Samuel R. Delaney is another classic author of African-American queer SFF. Babel-17 explores the power of language against the backdrop of an intergalactic war. Dhalgren takes place after a strange disaster begins affecting a Midwestern city, with the marginalized left behind to deal with the aftereffects. And Stars in My Pocket Like Grains of Sand explores gender and sexuality in interstellar politics.
Nicky Drayden’s The Prey of Gods, a cast of characters, both queer and not, live with the fallout of a technologically advanced society whose ancient connections to the gods have been reawakened. Her other books, Escaping Exodus and Temper, are similarly full of queer SFF excellence.
Black. Queer. Southern. Women.: An Oral History by E. Patrick Johnson
Drawn from the life narratives of more than seventy African American queer women who were born, raised, and continue to reside in the American South, this book powerfully reveals the way these women experience and express racial, sexual, gender, and class identities —all linked by a place where such identities have generally placed them on the margins of society.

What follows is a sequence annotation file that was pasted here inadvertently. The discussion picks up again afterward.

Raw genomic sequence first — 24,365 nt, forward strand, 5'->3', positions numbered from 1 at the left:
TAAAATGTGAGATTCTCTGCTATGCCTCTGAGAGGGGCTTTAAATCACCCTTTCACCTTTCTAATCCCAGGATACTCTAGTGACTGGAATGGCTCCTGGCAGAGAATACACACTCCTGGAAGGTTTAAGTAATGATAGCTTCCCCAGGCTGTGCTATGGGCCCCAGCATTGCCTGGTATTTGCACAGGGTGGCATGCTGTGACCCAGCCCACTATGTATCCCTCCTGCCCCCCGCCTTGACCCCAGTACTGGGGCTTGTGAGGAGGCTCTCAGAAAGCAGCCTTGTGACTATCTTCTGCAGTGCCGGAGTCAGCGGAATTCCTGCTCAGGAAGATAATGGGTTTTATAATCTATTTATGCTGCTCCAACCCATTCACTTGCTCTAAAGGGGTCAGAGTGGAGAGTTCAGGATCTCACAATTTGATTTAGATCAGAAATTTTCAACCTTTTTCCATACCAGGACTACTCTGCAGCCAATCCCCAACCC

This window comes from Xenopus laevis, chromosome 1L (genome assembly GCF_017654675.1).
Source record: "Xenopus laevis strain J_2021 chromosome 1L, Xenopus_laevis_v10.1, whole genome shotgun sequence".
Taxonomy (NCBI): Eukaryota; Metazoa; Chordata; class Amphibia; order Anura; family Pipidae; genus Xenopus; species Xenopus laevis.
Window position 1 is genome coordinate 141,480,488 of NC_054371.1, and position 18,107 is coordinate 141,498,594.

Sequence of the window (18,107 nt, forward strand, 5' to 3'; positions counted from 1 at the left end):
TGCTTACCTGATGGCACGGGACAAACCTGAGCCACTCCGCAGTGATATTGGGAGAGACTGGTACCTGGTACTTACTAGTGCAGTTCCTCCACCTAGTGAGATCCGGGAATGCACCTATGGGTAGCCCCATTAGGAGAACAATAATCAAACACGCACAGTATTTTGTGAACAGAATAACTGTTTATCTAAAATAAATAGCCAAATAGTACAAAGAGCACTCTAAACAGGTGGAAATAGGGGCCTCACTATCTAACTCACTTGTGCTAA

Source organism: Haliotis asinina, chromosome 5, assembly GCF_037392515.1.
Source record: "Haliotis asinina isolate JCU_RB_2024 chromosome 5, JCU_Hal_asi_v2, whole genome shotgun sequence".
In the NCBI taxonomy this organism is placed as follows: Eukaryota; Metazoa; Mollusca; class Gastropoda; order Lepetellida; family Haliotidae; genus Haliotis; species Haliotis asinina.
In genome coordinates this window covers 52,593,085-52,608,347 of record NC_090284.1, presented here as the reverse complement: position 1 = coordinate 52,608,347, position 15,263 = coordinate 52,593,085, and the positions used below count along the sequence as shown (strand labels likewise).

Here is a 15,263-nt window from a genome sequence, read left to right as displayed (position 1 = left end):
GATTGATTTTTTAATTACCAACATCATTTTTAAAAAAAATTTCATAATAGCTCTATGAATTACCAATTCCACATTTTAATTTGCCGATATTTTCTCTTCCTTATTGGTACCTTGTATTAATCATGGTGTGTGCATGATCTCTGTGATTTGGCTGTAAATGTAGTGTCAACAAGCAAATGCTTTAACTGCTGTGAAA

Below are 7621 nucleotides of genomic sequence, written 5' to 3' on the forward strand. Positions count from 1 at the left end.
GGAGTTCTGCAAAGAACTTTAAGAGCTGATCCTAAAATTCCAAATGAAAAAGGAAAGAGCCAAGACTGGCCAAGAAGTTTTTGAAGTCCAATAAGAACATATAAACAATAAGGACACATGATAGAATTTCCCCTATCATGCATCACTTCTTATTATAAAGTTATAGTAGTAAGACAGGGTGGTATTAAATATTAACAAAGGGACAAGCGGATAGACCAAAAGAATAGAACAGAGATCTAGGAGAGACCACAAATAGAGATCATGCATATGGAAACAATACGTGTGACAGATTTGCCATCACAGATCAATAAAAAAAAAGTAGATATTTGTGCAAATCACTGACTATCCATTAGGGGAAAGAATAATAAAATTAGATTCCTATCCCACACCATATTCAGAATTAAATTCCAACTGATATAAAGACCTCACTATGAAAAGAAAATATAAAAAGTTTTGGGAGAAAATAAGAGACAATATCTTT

A Garden for Black Boys by WJ Lofton
A Garden for Black Boys invites the reader into a world where tough questions are unpacked and answers are presented raw, extremely intimate, and containing a breath of their own. Each poem applauds the humanity of Black people, which is often overlooked in America. Inspired by tragedy, the continual shootings of unarmed African-American women and men, the author labors out a rallying cry that not only wreaks grief but determined hope; a possibility to see a better tomorrow.
Sister Outsider: Essays and Speeches by Audre Lorde
In this charged collection of fifteen essays and speeches, Lorde takes on sexism, racism, ageism, homophobia, and class, and propounds social difference as a vehicle for action and change. Her prose is incisive, unflinching, and lyrical, reflecting struggle but ultimately offering messages of hope.
To learn more about Pride 2021 in Los Angeles check out,
Los Angeles LGBT Center https://lalgbtcenter.org